(Editor’s note: Dave Kellogg is CEO of MarkLogic, an information infrastructure software company. He submitted this column to VentureBeat.)
While I often challenge VC conventional wisdom, I actually have a great deal of respect for the difficulty of what VCs do. Particularly in the early stages, I think it can be extremely hard to see value that might only become apparent months/years later. For example, by chance, I got to see a YouTube demo when the company was in its infancy – even before Sequoia made its investment – and while I was wowed by the technology (the demo I saw was on a mobile phone), I never would have imagined at that moment that they’d sell the company 18 months later for $1.2 billion.
Some companies did seem obvious to me. I knew PeopleSoft would work because I saw too many customers building their own HR apps on top of relational databases in the late 1980s. I knew Salesforce would work because I personally knew the difficulty of working with an IT department more concerned with financial systems and infrastructure than helping business operations.
In a nutshell, I think what early-stage VCs do is very hard. I know this both from observation and direct experience as an angel investor.
My first angel investment was in a company that built a complete linkmap of the Internet in 1999, but used it to automatically detect and re-route broken links (i.e., eliminate dreaded 404 errors). It died a few years later. A few years after that I realized how close it was to greatness. It had the Internet link graph, it just used it to solve the wrong problem: link correction as opposed to … uh … search relevance (i.e., Google). Oops. But this is the nature of early-stage investments. You can be miles — or only centimeters – away from greatness, and not even know it.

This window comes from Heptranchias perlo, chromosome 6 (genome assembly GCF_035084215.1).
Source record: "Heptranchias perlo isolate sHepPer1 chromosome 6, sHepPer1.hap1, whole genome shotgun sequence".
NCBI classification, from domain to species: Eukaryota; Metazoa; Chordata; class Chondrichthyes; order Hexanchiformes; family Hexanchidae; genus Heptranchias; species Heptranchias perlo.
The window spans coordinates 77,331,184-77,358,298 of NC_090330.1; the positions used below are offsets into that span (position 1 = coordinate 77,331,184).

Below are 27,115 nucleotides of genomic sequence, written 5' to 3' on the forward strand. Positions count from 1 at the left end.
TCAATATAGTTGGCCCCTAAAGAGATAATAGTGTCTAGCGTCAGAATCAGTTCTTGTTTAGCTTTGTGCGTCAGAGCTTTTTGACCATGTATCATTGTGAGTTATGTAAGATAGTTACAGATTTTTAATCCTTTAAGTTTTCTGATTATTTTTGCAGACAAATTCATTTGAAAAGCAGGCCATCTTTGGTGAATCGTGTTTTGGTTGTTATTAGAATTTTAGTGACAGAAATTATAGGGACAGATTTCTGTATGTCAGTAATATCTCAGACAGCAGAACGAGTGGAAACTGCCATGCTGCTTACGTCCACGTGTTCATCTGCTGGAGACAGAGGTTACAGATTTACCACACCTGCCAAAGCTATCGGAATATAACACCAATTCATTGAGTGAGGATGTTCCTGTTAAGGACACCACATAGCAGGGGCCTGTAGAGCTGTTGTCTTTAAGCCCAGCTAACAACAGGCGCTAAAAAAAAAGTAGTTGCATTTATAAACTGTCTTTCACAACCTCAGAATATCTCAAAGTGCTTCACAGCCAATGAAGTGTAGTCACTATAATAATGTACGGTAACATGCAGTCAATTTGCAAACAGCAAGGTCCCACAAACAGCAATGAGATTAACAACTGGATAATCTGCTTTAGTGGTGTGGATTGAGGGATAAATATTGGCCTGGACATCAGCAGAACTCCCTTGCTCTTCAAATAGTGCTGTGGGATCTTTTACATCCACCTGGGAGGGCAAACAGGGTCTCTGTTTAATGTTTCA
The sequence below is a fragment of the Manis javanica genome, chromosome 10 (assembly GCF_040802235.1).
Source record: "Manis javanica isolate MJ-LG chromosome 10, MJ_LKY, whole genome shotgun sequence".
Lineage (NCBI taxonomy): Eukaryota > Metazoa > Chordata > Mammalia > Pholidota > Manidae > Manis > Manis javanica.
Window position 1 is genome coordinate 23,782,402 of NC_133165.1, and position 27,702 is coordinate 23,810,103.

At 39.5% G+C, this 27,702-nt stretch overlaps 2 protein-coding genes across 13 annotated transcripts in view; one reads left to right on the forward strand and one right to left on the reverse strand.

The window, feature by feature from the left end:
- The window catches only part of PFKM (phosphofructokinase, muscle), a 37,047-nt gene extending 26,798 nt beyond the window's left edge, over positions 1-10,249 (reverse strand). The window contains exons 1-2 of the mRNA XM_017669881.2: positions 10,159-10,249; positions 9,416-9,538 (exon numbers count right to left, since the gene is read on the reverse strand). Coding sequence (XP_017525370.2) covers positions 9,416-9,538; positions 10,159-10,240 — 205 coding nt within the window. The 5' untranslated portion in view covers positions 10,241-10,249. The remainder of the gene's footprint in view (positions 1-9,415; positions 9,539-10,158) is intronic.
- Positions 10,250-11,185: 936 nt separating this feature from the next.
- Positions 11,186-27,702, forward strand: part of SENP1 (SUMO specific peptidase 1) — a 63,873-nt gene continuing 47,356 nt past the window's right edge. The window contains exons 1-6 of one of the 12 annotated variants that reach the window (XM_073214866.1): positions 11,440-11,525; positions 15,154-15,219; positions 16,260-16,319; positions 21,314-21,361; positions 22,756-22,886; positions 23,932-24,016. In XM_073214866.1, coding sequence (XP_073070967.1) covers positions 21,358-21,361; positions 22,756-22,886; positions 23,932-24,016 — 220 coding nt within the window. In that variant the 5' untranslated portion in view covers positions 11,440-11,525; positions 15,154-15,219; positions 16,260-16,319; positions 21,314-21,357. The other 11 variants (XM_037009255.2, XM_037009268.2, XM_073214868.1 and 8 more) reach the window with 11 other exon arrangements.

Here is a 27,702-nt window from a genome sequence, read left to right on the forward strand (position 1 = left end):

But I got back on the horse. My next angel investment was in a company that wanted to build an OLAP-style cube for content, in some ways conceptually similar to MarkLogic, but with very different technology and go-to-market strategy. The OLAP angle didn’t play out well for them, so the company did a big shift, using its product as an enabling technology for a call center application that eventually was sold to Salesforce.
Many would-be platform companies end up using their platform as an enabler a given application. In the XML world, Xyleme comes to mind as an example. The company started out selling an XML database and when they didn’t work for them, they built a learning management system on top and now focus on that. Frankly, I don’ t know if that’s working any better for them, but it is a good example of the pattern.
My other “investment” (in this case of advisory time and not money) was in a company that did self-service call-center applications and that had the misfortune of focusing on telecom as a vertical in 2001. Rather than switching strategies when telecom went south, they gutted it out, and were also eventually sold, but not without a few founder gray and/or lost hairs along the way.
So after a brief fling with angel-ish investing in the 2000 timeframe, I stopped for many years. Only recently have I started up again.
My first “investment” was one of time, not money, in joining the board of analytics-on-big-data vendor, Aster Data in 2009. I love the Aster founders. I think they have awesome technology. I see great things in their future.
I’ve also done one angel-band style-ish investment in a really unique company that’s still stealth so I can’t discuss it. It’s cool, weird, visionary, and practical. (And it’s not easy to find companies you can honestly describe with those four words.)
Going forward, I imagine doing a handful more. So if we know each other from a prior (or current) life and if you’re looking for a modicum of angel-style funding, give me a ping. Some CEOs golf in their spare time; I’d rather spend mine sharing some hard-earned wisdom.
(Although I do sneak in a little fly-fishing from time to timel)
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